Sam Laidlaw, former Centrica Plc chief, and private equity’s Carlyle Group and CVC Capital Partners plan $5 billion of oil and gas investments to benefit from asset sales by industry giants in the wake of slumping crude prices.
Neptune Oil & Gas Ltd., set up by the partners, will seek deals in the North Sea, North Africa and Southeast Asia.
“Neptune intends to create a mid-size exploration and production company in the 75,000 to 100,000 barrels-a-day range,” Laidlaw, the quarter-century industry veteran who in running the U.K.’s biggest utility became one of the nation’s best-known energy executives, said in an interview on Tuesday.
The new company joins a rush to raise money for energy acquisitions after oil prices plunged to about $60 a barrel from more than $100 a year ago. The top-four private-equity groups, Carlyle, Apollo Global Management LP, Blackstone Group LP and KKR & Co., have raised at least $30 billion for deals in the past 18 months, according to data compiled by Bloomberg.
With the wave of cash helping valuations defy gravity, some investors have yet to find anything to purchase with their recently accumulated war chests.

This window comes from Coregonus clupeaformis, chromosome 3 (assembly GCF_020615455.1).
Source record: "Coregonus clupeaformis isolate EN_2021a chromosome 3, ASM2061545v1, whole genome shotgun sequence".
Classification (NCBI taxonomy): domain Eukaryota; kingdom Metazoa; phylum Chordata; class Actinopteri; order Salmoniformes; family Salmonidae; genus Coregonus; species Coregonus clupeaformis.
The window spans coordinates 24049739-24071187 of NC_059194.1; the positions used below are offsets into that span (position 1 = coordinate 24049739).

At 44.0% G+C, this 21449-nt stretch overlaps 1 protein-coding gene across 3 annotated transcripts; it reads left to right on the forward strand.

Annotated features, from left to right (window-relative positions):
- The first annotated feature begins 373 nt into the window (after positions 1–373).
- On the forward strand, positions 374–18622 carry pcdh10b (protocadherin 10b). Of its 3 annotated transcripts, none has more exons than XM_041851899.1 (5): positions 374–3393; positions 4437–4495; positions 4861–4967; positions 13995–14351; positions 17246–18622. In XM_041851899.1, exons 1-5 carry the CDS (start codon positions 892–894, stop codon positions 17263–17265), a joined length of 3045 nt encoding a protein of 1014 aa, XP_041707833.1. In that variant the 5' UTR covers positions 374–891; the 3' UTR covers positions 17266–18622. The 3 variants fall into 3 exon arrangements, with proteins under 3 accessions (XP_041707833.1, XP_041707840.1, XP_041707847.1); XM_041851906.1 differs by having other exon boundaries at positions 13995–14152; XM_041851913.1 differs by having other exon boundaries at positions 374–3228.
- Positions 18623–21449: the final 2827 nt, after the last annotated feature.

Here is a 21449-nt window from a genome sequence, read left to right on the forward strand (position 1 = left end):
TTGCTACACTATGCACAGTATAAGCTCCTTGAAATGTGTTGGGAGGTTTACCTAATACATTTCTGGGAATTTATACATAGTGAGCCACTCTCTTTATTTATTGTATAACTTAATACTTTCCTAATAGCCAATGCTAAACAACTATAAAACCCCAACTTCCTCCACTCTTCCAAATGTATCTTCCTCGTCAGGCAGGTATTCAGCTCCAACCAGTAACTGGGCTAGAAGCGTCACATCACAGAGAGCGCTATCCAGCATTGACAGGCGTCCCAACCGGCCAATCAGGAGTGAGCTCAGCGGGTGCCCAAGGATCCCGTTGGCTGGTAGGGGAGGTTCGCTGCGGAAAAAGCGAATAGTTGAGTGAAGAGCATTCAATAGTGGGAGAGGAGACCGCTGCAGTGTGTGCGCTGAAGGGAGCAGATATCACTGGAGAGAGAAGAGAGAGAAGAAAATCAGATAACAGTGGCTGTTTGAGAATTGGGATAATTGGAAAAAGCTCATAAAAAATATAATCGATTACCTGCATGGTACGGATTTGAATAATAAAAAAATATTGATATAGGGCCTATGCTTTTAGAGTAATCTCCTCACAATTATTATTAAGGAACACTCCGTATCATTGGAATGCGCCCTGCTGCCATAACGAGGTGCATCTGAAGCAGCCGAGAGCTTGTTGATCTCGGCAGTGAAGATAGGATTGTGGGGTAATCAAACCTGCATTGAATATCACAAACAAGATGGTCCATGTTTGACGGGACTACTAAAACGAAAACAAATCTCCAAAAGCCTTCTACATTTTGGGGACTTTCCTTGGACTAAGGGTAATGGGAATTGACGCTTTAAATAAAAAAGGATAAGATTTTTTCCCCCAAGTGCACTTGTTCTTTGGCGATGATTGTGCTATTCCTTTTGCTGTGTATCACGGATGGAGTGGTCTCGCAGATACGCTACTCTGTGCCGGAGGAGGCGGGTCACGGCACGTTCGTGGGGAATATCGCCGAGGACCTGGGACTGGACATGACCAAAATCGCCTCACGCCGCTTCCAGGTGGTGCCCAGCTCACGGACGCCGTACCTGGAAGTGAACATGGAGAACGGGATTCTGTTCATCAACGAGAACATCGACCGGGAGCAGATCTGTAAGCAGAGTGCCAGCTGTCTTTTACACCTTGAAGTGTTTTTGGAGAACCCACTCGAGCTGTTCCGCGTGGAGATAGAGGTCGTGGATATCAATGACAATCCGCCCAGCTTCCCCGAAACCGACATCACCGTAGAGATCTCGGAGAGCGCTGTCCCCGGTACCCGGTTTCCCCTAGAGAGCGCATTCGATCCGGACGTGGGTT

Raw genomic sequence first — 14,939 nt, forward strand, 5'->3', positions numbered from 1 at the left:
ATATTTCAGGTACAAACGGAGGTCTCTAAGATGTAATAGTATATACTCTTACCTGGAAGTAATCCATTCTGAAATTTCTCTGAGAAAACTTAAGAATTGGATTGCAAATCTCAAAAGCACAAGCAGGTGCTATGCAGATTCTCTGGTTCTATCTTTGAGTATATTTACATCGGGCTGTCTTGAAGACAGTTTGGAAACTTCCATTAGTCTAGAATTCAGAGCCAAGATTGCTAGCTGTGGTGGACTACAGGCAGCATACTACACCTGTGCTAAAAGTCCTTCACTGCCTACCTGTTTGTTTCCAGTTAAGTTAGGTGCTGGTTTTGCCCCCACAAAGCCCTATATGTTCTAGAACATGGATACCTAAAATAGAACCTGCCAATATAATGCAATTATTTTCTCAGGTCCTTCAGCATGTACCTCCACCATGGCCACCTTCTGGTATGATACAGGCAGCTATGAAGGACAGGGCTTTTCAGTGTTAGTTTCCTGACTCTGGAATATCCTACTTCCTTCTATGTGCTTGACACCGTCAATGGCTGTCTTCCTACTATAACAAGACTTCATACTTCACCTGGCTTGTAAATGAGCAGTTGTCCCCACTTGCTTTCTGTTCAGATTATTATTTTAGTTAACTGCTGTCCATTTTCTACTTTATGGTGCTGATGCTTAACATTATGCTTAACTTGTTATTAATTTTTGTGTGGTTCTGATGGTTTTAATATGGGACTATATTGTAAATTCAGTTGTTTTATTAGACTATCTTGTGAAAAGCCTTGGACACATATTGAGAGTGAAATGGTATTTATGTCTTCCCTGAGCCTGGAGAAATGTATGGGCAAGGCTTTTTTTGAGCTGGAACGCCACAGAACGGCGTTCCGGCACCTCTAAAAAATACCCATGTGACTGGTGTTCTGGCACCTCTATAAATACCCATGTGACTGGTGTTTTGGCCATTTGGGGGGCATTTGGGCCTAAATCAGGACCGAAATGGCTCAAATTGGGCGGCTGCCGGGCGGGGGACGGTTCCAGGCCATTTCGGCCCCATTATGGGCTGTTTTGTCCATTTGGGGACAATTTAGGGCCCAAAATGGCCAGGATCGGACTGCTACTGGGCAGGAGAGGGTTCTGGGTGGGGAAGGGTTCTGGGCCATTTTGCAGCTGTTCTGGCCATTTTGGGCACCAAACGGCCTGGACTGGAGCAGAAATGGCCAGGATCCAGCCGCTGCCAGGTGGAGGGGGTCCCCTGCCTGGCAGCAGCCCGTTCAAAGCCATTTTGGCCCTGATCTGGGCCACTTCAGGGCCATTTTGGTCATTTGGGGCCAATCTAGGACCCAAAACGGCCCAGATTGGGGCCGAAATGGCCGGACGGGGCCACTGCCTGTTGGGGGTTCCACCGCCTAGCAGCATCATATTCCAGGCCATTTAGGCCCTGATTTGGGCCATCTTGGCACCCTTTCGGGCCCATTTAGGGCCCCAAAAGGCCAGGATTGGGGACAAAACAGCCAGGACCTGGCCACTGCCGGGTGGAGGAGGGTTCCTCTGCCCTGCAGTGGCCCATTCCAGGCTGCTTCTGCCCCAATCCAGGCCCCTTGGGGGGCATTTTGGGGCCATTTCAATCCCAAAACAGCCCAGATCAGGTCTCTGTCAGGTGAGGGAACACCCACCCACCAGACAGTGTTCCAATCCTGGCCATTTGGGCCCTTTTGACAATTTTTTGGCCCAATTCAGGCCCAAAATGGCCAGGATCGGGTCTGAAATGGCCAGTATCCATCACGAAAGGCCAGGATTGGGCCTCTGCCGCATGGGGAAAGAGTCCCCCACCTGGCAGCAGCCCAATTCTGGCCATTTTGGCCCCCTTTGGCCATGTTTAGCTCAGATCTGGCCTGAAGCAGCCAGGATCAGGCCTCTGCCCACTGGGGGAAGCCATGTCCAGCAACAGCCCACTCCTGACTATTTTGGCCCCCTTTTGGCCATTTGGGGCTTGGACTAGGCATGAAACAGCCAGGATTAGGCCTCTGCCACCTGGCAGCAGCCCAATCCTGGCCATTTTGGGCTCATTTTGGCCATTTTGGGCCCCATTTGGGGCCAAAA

Neptune would like to “buy a significant portfolio” in just one or two deals, though it may have to wait, Laidlaw said.
“Valuations have yet to reflect the new reality of the oil price,” the former Centrica chief executive officer said. It’ll take “a while” before the facts sink in, he said.
Mick Davis, the former Xstrata Plc CEO, has yet to spend the more than $5 billion he raised in the past two years for his X2 venture. Jonathan Roger, previously at Centrica, is also waiting to deploy the $500 million generated from Blackstone and others in 2014 for his Siccar Point in anticipation of North Sea deals.
That said, the need for companies like BP Plc, Royal Dutch Shell Plc and Total SA to protect shareholders’ dividends in the face of lower oil prices points to the logic of resource sales.
The North Sea, where Laidlaw helped build Centrica’s oil and gas business, already has companies offering assets.
LetterOne, controlled by billionaire Mikhail Fridman, may sell North Sea fields, bought from RWE AG, under pressure from the U.K. government due to concerns about the risk of sanctions against Russian interests. The U.K. in April said it was giving LetterOne as long as six months to arrange a sale of the assets.
“An extended period of lower oil prices is likely to drive” more North Sea deals, Michael Alsford, an oil analyst at Citigroup Inc., wrote in a report on Tuesday.